The teenage girl left school fighting tears; her thoughts filled with her classmates mocking actions on this her first day of high school. All day, she had only wanted to hide as she walked between classes in the new school. It began when she had asked a student, “where do the freshmen go?” and received the taunting answer, “same place as the fresh women.”

Her quaint clothes looked funny in this educational environment, and she knew it. In her first class, a student slipped over to the chalk board, made a couple strokes and changed Elnora's last name from Comstock to Cornstalk.

The day ended in total shock when she learned she needed money she did not have to pay for books for tuition. She had so wanted to go to school. She walked the three miles home sobbing with the agony, humiliation and realization that she did not have the money to attend.

And thus the 100-year-old fiction and best seller “A Girl of the Limberlost” opens its Cinderella story of the underdog who finishes high school at the top of her class.

That same theme, the quest to escape poverty of pocketbook and mind, is portrayed in the new movie “The Glass Castle,” in which four teenagers determine they will go to school in spite of their nomadic parents' physical neglect and disregard for education.

The movie is based on a 1990 biography by Jeanette Wells.

In both situations, the children hide money from their parents. Elnora knows her mother will use it to pay the taxes. Jeanette knows her father will use it for alcohol.

An advertisement for specimens of moths and butterflies sends Elnora into the wilderness of Indiana's Limberlost to capture specimens to sell to a naturalist. It is there, in the Limberlost, that she meets her Prince Charming.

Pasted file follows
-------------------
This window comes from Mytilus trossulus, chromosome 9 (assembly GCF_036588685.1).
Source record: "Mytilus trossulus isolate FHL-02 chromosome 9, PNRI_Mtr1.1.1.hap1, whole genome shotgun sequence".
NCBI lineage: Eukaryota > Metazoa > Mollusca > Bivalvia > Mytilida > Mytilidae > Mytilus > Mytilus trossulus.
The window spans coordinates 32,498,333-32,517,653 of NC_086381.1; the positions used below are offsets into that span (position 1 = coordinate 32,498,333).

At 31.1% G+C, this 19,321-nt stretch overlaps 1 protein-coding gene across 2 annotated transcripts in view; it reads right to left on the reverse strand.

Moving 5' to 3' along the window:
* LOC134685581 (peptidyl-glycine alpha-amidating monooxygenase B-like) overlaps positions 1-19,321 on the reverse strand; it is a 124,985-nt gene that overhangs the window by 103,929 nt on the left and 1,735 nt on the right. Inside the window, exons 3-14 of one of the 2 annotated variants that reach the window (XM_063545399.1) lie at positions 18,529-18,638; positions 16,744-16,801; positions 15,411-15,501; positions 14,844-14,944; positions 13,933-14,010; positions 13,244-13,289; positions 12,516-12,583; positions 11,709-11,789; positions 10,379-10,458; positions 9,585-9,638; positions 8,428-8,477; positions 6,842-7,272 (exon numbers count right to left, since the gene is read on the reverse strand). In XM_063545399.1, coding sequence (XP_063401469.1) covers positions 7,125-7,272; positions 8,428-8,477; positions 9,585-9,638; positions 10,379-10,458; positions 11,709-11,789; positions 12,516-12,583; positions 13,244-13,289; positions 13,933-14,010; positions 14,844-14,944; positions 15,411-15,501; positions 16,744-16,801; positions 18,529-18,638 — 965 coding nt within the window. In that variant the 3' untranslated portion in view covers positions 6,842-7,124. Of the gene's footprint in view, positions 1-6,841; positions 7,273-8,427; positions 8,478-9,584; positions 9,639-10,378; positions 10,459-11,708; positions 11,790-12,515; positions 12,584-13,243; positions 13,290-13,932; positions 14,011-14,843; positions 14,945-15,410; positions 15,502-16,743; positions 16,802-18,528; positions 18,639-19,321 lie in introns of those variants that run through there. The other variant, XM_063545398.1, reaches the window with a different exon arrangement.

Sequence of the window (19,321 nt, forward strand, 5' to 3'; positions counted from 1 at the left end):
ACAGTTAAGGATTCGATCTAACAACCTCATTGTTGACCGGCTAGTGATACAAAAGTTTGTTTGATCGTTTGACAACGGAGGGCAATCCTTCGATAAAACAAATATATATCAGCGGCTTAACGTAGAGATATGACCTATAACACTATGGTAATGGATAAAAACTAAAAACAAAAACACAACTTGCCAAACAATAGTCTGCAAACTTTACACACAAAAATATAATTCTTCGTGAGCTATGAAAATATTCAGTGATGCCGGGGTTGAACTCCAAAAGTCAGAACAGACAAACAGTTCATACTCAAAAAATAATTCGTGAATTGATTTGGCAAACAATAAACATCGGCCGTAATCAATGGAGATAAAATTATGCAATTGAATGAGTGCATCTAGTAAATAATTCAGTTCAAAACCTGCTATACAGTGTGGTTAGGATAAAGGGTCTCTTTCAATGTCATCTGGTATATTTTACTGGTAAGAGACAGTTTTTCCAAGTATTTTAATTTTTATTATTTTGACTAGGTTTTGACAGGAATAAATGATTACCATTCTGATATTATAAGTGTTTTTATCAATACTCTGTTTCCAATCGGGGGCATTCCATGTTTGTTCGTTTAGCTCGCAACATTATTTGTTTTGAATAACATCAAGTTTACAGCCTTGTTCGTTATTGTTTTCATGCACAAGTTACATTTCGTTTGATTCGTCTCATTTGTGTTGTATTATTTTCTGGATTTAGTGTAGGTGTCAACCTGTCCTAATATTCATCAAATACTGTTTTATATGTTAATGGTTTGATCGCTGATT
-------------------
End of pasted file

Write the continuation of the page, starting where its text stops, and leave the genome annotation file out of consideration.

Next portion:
The more things change, the more they stay the same. The prohibitive distance and cost of attending high school in 1908 became the prohibitive distance and cost of attending college today. With no school buses anywhere, Elnora walks three miles every day. Jeanette and her siblings save up to move to the city to further their education.

Rising above their parents' expectations and rules, Elnora and Jeanette each find a niche. Elnora uses her knowledge of nature to pay for her education and also becomes a talented violinist. Jeanette joins the only free organization: the school newspaper, which leads to a job at the local newspaper.

Elnora reflects the idealism of the time. When she searches for moths with summer visitor Philip, her mother tags along as a chaperone. Because Philip is already engaged to someone else, Elnora refuses any physical contact, declines to correspond with him when he leaves and remains unapproachable until his fiancee, in yet another fit of self-centeredness, rejects him again.

Only then can Philip court Elnora.

Chaperones have disappeared by the time 'The Glass Castle' becomes a movie. As an adult, Jeanette and her fiancee already have an established home together long before their wedding vows. The lover knows the detrimental effect of Jeanette's mother and wants nothing to do with her dumpster-diving parents. She ultimately leaves him to make peace with her parents' life choices.

Elnora summarizes their mutual pain when she confronts her mother, “you knew I needed it and you let me go ... without?” That disappointing realization releases each to quit expecting something different and to finds ways to provide for themselves. Both books highlight the importance of education and fierce determination to move oneself out of pitiful poverty and neglect to a successful, independent life.

Joan Hershberger is a retired journalist who lives in Parkers Chapel with her husband. She may be reached atjoanh@eldoradonews.com